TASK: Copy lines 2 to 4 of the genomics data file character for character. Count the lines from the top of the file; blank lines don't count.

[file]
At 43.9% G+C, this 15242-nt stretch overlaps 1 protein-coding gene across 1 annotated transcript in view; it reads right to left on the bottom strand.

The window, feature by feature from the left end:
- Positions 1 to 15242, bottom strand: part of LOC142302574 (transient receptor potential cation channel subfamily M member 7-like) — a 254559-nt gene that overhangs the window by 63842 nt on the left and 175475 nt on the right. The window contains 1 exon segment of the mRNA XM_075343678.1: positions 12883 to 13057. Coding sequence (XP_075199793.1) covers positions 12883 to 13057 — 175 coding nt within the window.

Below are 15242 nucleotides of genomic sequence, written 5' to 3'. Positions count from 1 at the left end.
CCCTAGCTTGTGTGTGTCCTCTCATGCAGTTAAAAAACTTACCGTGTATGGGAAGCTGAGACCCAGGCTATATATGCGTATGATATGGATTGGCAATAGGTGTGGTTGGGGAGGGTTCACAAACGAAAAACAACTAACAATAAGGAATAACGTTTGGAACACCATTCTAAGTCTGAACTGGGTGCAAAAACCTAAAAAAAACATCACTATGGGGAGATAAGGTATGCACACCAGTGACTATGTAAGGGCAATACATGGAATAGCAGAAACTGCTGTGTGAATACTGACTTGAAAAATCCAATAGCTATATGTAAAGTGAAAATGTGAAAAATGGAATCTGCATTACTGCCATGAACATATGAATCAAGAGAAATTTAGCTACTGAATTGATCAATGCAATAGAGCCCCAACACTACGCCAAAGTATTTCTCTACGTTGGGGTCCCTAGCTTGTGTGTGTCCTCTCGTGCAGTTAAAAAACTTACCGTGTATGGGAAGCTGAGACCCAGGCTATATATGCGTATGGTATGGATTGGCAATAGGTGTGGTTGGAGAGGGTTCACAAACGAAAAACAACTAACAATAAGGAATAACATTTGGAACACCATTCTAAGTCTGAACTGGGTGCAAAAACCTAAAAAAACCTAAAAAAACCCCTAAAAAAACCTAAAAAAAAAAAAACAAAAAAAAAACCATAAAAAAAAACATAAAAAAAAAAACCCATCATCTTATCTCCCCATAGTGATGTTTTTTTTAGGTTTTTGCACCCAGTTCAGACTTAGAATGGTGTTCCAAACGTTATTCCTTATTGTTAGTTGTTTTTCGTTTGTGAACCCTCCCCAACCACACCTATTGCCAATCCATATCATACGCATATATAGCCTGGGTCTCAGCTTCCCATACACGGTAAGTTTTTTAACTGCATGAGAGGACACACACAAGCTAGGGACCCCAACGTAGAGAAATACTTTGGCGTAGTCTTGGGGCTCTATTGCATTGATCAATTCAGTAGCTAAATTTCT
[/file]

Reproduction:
The window, feature by feature from the left end:
- Positions 1 to 15242, bottom strand: part of LOC142302574 (transient receptor potential cation channel subfamily M member 7-like) — a 254559-nt gene that overhangs the window by 63842 nt on the left and 175475 nt on the right. The window contains 1 exon segment of the mRNA XM_075343678.1: positions 12883 to 13057. Coding sequence (XP_075199793.1) covers positions 12883 to 13057 — 175 coding nt within the window.

Below are 15242 nucleotides of genomic sequence, written 5' to 3'. Positions count from 1 at the left end.